Parliament has released a document outlining proposed changes to several parliamentary buildings which will occur as part of a refurbishment and modernisation process, which was approved by MP’s last year.
During the refurbishment to Parliament’s Northern Estate, Parliament will use a temporary House of Commons to conduct business, which under these proposals will feature increased availability of lifts, a more spacious layout and allow for a Prime Minister who uses a wheelchair to sit on the front benches and answer questions from MPs.
A spokesperson for the renewal programme of the House of Commons said: “The design team are also developing solutions to make sure MPs who use wheelchairs can sit with their party colleagues, and for those locations to not just be along the front benches.”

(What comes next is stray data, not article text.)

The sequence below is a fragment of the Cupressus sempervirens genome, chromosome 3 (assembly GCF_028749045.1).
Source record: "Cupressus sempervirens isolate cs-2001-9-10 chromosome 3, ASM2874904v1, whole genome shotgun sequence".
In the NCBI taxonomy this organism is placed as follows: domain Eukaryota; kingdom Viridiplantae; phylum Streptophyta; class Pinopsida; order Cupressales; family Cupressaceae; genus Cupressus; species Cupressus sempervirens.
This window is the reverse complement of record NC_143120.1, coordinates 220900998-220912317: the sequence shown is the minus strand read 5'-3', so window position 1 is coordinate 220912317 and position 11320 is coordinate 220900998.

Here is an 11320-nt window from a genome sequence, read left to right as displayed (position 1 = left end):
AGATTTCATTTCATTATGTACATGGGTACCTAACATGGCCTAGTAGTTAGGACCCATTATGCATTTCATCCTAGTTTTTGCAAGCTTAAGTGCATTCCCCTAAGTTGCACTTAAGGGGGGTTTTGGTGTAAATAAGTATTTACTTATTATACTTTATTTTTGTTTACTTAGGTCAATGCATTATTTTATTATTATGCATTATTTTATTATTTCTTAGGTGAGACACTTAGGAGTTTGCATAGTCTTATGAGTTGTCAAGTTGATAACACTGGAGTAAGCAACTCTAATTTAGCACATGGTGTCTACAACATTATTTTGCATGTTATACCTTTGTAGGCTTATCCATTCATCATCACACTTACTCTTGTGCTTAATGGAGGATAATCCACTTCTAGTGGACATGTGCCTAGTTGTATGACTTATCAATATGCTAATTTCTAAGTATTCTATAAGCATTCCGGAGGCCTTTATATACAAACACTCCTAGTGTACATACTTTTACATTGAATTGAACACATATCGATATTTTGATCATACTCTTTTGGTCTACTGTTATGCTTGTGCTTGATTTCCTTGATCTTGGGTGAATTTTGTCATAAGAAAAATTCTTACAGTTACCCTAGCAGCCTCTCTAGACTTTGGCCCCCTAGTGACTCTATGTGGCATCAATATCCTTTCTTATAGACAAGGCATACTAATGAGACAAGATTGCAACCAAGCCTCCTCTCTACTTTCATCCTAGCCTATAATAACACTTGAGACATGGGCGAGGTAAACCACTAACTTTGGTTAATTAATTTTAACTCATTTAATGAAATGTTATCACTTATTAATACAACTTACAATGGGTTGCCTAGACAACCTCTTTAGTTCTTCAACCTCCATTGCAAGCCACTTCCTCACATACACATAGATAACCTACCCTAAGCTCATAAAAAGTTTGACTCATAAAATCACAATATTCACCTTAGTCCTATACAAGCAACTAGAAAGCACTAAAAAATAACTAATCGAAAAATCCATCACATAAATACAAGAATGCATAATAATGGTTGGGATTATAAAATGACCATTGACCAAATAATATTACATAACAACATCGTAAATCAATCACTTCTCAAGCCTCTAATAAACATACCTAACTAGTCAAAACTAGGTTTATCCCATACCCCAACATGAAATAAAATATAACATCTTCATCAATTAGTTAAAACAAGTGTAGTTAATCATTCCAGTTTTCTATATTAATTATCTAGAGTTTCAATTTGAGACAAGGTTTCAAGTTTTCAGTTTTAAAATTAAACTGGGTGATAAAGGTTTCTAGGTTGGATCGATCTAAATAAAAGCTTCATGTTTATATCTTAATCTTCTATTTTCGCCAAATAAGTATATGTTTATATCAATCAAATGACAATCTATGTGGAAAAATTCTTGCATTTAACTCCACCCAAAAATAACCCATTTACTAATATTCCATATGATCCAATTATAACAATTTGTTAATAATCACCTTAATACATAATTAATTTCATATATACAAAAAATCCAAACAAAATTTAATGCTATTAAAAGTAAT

They added that changes to the temporary House of Commons would “support the design of work” of the older building because “improvements to disabled access is a key feature” of the refurbishment of the classic building.
A spokesperson for the Disabled Students Association Stirling (DSAS) said that they are “thrilled” about the plans due to previous experiences in the current House of Commons when a colleague “was forced to sit separately from their group and their wheelchair positioned on the main floor.”
The DSAS spokesperson described changes to improve accessibility as a “first step” to securing a solution to the current “lack of accurate representation in parliament” but maintained that wheelchair access should be incorporated in the original design of any building “rather than a kind of bonus”.
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